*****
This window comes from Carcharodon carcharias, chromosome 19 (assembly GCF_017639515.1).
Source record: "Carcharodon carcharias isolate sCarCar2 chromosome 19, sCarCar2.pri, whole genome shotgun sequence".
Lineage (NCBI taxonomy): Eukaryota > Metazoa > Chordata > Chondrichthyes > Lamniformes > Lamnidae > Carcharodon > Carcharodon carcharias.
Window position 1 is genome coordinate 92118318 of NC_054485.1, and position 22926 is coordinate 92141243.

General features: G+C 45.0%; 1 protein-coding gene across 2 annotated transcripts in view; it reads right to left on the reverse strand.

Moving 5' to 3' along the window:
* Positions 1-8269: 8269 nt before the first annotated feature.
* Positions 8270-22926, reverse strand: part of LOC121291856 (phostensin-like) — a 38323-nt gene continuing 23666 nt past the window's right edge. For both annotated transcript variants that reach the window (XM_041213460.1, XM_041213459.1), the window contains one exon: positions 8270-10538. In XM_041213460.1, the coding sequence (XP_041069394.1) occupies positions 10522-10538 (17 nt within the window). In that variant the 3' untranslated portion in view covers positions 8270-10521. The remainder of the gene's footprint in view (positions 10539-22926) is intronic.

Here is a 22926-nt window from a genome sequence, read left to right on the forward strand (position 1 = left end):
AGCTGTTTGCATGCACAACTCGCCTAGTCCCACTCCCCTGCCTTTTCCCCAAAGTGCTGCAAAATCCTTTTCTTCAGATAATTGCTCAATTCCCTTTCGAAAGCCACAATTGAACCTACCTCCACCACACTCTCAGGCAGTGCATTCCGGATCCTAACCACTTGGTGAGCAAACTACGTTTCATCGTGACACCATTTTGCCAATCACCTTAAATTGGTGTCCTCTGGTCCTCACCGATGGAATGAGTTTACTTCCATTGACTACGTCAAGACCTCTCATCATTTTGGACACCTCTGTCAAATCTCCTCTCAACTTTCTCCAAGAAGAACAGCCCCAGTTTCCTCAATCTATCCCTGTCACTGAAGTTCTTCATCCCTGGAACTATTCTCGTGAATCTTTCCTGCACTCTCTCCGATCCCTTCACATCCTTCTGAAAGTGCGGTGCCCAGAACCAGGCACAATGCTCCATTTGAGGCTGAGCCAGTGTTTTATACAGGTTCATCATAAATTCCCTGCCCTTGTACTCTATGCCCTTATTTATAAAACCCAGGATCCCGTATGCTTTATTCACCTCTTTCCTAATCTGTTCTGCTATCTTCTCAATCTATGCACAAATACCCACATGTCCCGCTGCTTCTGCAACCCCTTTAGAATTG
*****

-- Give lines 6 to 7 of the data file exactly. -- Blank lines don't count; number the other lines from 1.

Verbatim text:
Moving 5' to 3' along the window:
* Positions 1-8269: 8269 nt before the first annotated feature.